Pont girl: LOL

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  43. Eric, I just wanted to say thanks again for always being inspiring and fun to visit. I first found your blog because I was looking at pictures in prepration for our visit to Paris in July (can't wait!!!) and have since taken up the Edinburgh DP - it's changed my life, I've discovered a great passion for photography and made lots of new blog friends!

    Keep it up.

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  44. robin -- and that's just a partial list!
    (Merci de m'avoir corrige -- I'm glad to know the correct expression.)
    Eric -- I think you've inspired a whole lot of people to get out there with their camera.

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  45. He certainly has, Alexa.

    This phenomenon is Eric's creation.

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  46. Camera or not, the point is to get out there and LOOK! SEE! See how that woman on her phone over there stands right in the hand of the sculpture between you as you sit haveing lunch in the Tuileries. See how the woman next to you at Cafe Richelieu is sitting in the pose of Ingres' bather in the harem. See how the two students examining posters at le Jardin du Luxembourg seem to pose for us. See how people on Ponts des Arts resemble the woman viewing etchings by Watteau in the Louvre. See it? If you want to take a picture, great. But see it first. A good photographer does one, then shoots to let us see it, too.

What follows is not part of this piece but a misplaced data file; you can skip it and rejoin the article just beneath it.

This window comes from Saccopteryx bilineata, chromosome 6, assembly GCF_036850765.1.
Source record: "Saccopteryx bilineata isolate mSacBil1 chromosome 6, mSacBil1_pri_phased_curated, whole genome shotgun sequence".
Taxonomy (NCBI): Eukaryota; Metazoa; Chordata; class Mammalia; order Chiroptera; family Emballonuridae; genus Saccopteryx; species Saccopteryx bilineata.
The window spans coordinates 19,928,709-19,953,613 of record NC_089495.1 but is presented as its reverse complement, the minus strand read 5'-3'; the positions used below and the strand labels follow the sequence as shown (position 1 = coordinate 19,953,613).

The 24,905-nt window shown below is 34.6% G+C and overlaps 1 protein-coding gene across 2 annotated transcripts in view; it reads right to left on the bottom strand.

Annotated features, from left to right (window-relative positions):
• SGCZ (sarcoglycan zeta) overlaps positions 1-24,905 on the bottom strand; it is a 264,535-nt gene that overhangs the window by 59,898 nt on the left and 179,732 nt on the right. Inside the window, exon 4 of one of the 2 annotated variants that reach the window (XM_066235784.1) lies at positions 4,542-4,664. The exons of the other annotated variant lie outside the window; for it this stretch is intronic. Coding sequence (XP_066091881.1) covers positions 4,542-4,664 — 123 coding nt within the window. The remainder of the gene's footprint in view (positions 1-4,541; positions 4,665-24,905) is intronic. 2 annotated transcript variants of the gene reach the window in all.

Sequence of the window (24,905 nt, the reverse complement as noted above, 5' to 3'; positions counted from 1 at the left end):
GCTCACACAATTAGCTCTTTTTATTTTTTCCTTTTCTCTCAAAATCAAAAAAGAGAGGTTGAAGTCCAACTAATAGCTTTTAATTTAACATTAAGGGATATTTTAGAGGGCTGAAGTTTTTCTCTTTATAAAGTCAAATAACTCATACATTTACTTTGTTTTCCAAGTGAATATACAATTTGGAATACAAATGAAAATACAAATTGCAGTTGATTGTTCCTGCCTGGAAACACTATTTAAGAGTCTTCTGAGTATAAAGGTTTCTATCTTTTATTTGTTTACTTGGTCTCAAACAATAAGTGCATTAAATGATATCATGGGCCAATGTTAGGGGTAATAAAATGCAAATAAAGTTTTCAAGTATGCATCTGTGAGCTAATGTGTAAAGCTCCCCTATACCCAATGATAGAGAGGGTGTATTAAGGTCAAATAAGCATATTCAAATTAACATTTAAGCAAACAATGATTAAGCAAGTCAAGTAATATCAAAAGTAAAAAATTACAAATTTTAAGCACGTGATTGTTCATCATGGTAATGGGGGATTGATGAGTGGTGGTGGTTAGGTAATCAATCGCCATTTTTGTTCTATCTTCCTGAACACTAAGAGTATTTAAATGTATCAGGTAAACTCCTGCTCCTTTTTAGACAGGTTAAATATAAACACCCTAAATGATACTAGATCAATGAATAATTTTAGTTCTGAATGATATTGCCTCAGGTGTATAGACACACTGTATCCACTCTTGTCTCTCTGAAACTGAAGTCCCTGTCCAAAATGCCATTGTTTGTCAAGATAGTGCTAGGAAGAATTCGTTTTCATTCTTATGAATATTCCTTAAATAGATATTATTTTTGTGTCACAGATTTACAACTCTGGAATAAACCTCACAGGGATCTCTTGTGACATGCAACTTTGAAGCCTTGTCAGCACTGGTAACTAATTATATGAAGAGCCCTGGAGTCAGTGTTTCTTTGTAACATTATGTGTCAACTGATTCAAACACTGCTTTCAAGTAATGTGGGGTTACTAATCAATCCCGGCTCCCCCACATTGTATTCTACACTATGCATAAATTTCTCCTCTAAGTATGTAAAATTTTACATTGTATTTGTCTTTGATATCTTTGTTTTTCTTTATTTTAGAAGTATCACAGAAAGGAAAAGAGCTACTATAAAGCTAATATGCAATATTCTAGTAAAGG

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  47. Robin Maltête, "36 comments! amazing! I feel like being kind of "star of the day"." LOL I'm still smiling. You are the Star of the Day!

    I can feel your excitement about going to photo a volcano. I took photos of volcanoes in the 90's on the Big Island in Hawaii. One I could not walk out to -- so I flew over it in a helicopter to take the photos. It was something that I had always dreamed of doing and it did change my life and my artwork.

    "yes, i am open..." What a coincidence! I just happen to be open too. I would love to get together with you. :))) I just had to say it. I wanted to be 1st!

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  48. I agree with Lois Robin, you ARE the star of the day! Actually it's very nice of you to have answered people's comments.

    Have a nice trip to Bali (with your camera monster!) and show us a couple of photos you took when you return.

    >Jeff. About your "see first" comment. I could not agree more;)

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  49. Ah Eric, thank you for seemingly bringing the whole world together on your blog. This photo of Robin's camera just sings "Paris!" What fun to have made another new friend, and now introducing him to us all. Bravo!
    -Kim
    Seattle Daily Photo

    PS-Robin, I never knew photography originated in France! -K

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  50. Robin Maltete: J'ai regarde le hasselblad sur Internet, ca me semble bien familier. C'est a dire que je me souviens surtout de la position du viewfinder dessus, et c'est bien vrai qu'ils avaient des manivelles sur le cote!

    Merci beaucoup, c'est vraiment gentil d'avoir repondu! Bon WE!